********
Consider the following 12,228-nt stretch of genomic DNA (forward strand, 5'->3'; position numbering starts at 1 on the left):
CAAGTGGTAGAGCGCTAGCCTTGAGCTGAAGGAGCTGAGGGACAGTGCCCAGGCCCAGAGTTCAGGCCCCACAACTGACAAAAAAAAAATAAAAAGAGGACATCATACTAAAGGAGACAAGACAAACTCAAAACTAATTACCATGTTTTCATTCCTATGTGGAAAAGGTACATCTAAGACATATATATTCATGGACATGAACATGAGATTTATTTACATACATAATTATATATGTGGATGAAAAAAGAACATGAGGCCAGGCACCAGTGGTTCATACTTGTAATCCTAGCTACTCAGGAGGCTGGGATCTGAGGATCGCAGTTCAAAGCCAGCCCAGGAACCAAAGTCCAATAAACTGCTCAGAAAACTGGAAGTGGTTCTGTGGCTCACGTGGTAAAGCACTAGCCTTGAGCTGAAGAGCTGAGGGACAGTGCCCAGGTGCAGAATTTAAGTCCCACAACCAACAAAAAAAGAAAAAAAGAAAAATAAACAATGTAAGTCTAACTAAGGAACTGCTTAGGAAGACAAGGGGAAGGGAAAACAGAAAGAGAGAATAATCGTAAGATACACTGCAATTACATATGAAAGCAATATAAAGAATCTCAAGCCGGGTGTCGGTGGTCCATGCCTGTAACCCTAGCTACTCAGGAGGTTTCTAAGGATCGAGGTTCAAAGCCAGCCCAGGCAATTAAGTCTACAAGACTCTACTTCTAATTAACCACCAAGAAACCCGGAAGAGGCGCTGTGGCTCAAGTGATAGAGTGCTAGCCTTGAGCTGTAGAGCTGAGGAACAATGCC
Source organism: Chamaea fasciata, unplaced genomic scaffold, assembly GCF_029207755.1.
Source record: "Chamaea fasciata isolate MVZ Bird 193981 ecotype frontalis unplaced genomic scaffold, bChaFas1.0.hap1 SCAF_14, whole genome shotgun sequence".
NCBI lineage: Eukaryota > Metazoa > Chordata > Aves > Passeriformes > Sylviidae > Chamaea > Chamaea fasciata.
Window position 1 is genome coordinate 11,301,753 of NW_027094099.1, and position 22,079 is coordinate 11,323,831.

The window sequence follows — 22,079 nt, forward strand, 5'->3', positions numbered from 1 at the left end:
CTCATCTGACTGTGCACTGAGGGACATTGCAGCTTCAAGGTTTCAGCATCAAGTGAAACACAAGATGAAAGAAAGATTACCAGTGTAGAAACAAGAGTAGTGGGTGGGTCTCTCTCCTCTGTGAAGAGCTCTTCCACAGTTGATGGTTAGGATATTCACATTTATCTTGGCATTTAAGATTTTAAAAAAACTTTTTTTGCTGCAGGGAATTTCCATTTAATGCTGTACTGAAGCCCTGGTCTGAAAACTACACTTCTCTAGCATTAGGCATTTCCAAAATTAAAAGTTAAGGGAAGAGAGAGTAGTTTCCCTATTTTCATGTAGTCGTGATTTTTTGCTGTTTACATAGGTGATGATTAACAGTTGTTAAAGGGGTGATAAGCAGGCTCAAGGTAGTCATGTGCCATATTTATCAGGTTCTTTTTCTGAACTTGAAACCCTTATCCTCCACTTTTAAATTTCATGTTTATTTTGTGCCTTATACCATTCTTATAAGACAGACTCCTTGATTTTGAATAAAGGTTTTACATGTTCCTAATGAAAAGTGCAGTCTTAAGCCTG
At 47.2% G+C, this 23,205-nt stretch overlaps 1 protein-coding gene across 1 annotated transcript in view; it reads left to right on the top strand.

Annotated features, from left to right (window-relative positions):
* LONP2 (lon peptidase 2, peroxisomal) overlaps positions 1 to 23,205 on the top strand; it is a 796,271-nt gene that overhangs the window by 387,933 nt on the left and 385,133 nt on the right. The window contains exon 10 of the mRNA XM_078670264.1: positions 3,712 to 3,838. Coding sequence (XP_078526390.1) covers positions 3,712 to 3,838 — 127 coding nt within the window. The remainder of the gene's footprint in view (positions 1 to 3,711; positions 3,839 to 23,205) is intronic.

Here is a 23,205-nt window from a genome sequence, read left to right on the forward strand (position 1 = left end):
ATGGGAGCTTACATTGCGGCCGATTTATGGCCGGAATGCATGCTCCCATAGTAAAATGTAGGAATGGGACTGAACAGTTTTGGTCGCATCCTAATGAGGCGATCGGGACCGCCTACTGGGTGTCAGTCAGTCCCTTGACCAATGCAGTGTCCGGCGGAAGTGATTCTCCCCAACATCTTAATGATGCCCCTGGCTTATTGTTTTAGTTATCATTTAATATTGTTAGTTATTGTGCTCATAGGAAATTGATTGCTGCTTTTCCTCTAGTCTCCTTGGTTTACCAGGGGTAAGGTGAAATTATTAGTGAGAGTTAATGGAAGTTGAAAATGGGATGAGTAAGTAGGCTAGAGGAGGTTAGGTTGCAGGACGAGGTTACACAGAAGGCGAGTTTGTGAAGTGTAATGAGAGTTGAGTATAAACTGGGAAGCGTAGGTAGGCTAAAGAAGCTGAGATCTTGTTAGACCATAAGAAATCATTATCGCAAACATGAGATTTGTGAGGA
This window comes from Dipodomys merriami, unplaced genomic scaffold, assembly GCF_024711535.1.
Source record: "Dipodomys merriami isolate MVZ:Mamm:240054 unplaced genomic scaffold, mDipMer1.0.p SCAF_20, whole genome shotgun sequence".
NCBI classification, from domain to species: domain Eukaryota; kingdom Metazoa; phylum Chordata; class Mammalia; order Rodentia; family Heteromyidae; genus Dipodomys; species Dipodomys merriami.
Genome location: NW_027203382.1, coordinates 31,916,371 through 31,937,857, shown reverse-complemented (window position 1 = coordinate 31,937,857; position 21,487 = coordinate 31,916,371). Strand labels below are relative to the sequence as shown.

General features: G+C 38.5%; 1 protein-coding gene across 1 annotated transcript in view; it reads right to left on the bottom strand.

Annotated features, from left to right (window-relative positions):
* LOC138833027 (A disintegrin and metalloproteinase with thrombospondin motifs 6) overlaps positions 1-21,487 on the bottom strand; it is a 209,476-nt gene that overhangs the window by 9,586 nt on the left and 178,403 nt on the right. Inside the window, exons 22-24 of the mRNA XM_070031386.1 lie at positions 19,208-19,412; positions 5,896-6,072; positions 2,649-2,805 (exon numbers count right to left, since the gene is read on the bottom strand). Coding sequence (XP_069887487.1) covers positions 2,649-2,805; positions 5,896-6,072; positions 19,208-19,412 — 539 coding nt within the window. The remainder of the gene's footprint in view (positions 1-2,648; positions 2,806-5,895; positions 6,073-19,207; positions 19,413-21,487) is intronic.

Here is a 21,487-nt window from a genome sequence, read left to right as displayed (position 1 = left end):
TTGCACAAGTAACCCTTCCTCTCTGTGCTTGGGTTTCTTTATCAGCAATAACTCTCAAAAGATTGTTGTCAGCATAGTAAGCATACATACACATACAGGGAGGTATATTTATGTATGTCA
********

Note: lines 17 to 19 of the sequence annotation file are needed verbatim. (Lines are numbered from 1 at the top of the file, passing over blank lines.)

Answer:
Genome location: NW_027203382.1, coordinates 31,916,371 through 31,937,857, shown reverse-complemented (window position 1 = coordinate 31,937,857; position 21,487 = coordinate 31,916,371). Strand labels below are relative to the sequence as shown.

General features: G+C 38.5%; 1 protein-coding gene across 1 annotated transcript in view; it reads right to left on the bottom strand.

Annotated features, from left to right (window-relative positions):